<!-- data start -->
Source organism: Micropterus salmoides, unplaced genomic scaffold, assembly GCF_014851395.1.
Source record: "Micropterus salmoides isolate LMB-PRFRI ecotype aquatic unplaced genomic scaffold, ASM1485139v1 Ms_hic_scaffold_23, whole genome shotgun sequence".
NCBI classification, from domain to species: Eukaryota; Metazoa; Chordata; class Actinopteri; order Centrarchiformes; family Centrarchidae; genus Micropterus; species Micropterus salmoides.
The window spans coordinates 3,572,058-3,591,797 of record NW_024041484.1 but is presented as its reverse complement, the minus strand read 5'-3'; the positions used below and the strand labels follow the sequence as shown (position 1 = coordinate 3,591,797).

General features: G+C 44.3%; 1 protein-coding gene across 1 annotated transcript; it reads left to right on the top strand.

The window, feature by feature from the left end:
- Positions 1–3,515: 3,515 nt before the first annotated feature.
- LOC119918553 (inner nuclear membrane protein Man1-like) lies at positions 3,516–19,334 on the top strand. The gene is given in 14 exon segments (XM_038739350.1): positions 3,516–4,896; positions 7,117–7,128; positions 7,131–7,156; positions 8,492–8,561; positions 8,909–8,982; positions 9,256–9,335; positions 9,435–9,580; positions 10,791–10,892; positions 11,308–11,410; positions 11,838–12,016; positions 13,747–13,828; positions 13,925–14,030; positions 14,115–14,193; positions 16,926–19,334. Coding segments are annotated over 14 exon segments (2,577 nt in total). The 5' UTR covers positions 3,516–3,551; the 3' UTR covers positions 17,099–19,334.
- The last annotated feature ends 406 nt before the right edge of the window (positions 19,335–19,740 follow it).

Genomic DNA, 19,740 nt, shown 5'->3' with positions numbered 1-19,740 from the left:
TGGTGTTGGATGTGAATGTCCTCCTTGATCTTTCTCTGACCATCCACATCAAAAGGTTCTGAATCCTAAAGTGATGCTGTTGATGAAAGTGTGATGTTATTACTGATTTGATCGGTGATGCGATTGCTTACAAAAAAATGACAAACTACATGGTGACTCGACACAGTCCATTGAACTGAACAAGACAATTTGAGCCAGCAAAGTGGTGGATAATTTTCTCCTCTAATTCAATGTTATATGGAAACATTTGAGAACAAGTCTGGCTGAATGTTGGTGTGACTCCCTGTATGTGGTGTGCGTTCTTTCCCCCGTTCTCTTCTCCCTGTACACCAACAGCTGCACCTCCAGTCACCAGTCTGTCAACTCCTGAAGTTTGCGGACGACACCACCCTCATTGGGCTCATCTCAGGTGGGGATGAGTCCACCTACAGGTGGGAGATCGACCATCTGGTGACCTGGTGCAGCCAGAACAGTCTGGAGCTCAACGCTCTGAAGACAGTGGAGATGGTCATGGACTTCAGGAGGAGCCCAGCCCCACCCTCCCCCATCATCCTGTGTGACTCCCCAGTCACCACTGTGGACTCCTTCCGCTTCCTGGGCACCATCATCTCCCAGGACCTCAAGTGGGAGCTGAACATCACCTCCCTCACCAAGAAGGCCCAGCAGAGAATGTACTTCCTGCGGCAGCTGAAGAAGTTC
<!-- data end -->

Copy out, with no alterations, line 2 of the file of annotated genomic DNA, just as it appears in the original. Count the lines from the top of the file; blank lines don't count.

Source record: "Micropterus salmoides isolate LMB-PRFRI ecotype aquatic unplaced genomic scaffold, ASM1485139v1 Ms_hic_scaffold_23, whole genome shotgun sequence".